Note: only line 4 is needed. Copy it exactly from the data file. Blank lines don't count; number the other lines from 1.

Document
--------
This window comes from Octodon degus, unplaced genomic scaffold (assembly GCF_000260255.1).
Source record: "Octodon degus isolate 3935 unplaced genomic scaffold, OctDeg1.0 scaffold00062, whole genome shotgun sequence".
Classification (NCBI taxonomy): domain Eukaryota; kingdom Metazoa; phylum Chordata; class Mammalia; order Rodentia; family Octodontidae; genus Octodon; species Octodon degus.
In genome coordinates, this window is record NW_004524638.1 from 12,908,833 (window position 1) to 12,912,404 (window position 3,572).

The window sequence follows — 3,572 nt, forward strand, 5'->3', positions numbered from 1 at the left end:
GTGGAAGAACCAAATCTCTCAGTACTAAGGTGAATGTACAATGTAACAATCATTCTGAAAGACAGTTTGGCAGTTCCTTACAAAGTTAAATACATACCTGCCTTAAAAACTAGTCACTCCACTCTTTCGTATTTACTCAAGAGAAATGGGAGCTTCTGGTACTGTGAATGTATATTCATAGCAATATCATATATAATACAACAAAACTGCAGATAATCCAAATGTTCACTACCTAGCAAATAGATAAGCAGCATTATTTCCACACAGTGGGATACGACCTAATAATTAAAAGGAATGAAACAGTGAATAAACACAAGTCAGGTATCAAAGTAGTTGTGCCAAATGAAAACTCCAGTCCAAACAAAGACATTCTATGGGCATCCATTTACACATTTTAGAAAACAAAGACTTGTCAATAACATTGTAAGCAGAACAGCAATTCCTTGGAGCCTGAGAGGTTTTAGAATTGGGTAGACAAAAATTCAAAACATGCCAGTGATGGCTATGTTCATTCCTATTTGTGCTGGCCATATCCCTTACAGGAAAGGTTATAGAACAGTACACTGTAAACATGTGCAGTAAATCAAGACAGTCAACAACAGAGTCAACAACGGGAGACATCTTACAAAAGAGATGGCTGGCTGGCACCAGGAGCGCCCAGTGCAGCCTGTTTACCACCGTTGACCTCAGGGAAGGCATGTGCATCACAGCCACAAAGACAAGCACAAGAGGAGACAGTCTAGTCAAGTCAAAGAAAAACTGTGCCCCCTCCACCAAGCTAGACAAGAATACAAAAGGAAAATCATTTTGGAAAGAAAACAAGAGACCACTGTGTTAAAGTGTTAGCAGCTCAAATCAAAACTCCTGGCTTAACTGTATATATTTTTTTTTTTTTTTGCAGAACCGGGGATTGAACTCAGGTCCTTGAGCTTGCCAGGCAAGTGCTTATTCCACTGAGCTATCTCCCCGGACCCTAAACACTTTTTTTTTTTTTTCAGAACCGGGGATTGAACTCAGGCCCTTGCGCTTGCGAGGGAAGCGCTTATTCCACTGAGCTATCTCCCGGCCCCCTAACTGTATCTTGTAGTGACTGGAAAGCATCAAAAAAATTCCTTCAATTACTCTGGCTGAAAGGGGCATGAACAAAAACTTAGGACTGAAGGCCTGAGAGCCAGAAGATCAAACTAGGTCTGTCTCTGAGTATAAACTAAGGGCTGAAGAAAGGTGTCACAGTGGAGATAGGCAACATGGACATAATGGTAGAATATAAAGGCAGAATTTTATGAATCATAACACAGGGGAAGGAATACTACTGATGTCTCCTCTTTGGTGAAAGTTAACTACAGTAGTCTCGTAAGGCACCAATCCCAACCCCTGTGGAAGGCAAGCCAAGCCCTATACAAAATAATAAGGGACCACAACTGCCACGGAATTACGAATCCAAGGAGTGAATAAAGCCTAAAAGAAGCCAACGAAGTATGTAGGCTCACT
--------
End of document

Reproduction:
In genome coordinates, this window is record NW_004524638.1 from 12,908,833 (window position 1) to 12,912,404 (window position 3,572).